Now my mom is in her late 50’s. Due to her age, lack of higher education and marketable skills, and fragmented or absent work history, she has almost no job prospects. She’s been subsisting for the last twenty years on side jobs and whatever she can make by working out of her home as a seamstress. As a result, she has no retirement savings, can’t pay her rent regularly, and can barely afford food. She just told me she finally broke down and went to a food bank last week.

I help when I can. Rent is expensive these days, and I already have my own to worry about. But I make sure she has a roof over her head, as dismal as a run-down one-room Chicago basement apartment can be. Her Chicago Ventra card is always loaded. When she asks, I help with bills, though I grumble a bit. I feel bad about giving her lectures about finances, knowing her irresponsibility and lack of foresight isn’t wholly her fault, but I’m only human. This is the world we live in.

If you’ve ever wondered why I’m painfully practical, am prone to completely unexpected bouts of anger, and complain about almost every dime I spend, there’s a long and sordid history behind it. Age and perspective have tamed some of that, but in a properly constructed society where people actually cared about each other, either my mother or I would have been intercepted before our problems became so deeply ingrained. It’s almost as if society is driven to facilitate the implements of its own demise.

In another universe, I could have been much different. Without a heart condition, perhaps I would have had enough energy to violently rebel against my situation, making trouble for everyone in my wake. I did that anyway, but only half-heartedly due to my reluctance to permanently damage my future prospects. One of my uncles wasn’t so restrained; given his past, he cared about little, and got in trouble and fights constantly into his 20’s. Yet it didn’t have to be that way. If the community cared, and really paid attention, all of my grandmother’s children would have long been relocated to good homes before the damage was irreversible.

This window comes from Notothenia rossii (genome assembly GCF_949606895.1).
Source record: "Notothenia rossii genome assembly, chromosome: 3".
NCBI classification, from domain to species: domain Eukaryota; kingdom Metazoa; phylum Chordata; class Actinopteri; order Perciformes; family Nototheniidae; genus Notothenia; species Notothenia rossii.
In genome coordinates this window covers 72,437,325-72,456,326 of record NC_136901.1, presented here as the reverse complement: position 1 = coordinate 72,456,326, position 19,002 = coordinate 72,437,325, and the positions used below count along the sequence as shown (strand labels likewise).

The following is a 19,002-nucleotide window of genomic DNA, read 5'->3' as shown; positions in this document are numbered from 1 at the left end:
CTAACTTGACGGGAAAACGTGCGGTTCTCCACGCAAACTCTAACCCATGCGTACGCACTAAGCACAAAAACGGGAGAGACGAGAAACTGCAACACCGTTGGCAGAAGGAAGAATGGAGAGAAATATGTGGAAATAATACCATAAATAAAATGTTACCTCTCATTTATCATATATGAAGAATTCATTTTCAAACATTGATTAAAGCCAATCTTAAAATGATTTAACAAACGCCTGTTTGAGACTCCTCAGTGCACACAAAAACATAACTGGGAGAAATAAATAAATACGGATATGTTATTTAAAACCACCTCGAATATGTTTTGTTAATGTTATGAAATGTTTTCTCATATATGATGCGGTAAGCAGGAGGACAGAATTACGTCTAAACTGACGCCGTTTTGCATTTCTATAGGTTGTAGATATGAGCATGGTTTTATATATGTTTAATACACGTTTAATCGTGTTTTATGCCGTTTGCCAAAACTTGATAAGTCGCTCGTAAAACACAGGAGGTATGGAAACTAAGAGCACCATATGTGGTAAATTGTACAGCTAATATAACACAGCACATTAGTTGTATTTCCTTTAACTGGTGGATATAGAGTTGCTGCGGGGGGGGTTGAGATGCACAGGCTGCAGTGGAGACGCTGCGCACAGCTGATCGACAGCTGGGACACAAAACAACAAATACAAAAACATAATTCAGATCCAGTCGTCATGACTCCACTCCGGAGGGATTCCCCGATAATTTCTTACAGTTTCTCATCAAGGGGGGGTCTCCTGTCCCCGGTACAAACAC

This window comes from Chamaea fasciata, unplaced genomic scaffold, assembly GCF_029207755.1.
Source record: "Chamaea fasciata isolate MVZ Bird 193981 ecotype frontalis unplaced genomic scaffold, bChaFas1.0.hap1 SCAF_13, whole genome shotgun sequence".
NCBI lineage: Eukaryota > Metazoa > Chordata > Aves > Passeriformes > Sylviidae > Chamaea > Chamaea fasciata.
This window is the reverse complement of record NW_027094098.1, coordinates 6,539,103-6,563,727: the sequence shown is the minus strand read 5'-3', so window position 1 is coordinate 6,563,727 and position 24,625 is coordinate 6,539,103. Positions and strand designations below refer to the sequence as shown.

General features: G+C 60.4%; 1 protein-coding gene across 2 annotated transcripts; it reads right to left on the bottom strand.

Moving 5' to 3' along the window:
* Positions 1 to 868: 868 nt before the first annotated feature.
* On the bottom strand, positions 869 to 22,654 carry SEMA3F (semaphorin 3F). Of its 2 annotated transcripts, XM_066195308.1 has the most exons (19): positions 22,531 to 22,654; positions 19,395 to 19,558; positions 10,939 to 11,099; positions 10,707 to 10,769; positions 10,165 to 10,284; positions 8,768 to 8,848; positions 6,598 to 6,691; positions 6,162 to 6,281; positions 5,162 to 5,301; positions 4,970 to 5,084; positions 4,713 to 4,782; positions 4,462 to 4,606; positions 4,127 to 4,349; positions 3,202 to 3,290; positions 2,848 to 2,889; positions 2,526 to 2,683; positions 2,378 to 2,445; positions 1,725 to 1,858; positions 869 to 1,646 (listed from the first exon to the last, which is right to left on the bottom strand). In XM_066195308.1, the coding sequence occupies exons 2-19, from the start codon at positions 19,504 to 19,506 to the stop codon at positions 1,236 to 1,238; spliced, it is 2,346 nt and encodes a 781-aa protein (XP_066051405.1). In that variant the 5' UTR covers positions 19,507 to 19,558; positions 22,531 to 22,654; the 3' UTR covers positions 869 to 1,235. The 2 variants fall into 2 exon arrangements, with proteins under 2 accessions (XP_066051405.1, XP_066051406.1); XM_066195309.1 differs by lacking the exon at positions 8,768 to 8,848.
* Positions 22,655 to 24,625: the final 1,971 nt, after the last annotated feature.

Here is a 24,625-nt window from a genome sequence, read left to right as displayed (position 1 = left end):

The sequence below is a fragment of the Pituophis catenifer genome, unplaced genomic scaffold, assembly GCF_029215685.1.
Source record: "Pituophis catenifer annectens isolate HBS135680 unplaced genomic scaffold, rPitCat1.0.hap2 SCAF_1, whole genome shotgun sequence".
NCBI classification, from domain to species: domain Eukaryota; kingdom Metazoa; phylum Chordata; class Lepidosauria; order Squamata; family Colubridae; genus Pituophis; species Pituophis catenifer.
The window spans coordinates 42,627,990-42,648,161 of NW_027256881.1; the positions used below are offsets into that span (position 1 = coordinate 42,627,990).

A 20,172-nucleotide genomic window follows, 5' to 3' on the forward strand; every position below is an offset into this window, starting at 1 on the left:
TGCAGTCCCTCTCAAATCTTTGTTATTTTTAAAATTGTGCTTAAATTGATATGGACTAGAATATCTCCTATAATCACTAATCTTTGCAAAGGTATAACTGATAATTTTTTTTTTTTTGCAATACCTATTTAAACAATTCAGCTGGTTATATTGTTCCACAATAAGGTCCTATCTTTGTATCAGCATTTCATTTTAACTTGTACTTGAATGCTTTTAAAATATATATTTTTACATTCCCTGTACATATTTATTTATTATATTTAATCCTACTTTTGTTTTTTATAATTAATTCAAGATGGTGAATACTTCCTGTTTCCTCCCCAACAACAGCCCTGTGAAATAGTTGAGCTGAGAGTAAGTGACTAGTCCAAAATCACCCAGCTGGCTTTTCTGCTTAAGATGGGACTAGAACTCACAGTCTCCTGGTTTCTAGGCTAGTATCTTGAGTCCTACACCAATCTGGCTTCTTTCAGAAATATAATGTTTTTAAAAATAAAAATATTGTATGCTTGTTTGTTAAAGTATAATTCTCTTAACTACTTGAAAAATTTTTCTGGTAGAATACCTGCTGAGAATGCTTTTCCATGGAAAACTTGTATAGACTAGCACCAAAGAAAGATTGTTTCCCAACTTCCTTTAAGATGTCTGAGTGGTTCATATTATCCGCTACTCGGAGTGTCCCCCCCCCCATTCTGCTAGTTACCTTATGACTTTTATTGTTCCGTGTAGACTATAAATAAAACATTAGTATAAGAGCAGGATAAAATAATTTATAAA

Instead the problem was ignored and propagated to yet another generation, and then another. Mine is hardly an isolated case, regardless of how it might seem. People like me get labeled as Trailer Trash, meth heads, or shiftless poor. People that fall through the cracks garner only resentment instead of the assistance they need to prevent the rot from corrupting our society. Our careless and cavalier attitude compounds the situation and fosters nothing but resentment between our artificial castes. It’s a troublesome brew that I’ve seen both sides of, and even though I’m middle class now, I vehemently hate our society and everything it represents.

In my mind, I’ll always be poor and wondering where my next meal will come from. I’ll always be that little kid who didn’t get a deadly heart condition corrected until I was six because we couldn’t afford the surgery. I’ll always be skeptical and leery of everyone’s intentions, and internally scream “Fuck you for judging me!” at every perceived slight. My rage will never be sated, no matter how collected I may seem on the surface.

Now imagine I was still poor. Imagine I still had nothing to lose. Imagine the damage I could do if I were backed into a corner. Just visit a poor neighborhood, and you don’t have to imagine. The resentment is almost palpable, and threatens to boil over at any provocation. I don’t condone when these people lash out, but I understand their motivation. Desperation is a dangerous thing, and every time we cut the social safety net in the name of fiscal responsibility, we bring the knife closer to our own throats.

My mom, my family, and I are merely symptoms of a much more insidious underlying problem. I wish I had an answer to any of this, but I don’t. But if we can’t even acknowledge the symptoms, we can hardly begin to develop a cure. It really does take a village to raise a child, and unfortunately, our village needs to stop and examine the children it’s been raising. We would all benefit from a little more care, and a lot less callous disregard. I’ve never understood why we don’t try harder, given the risk to reward ratio.

Given the season, please take the opportunity to give a little more love to your family. If the situation arises where you can share that love with someone else who needs it, please do so. A little can go a long way. I can assure you it won’t go unappreciated.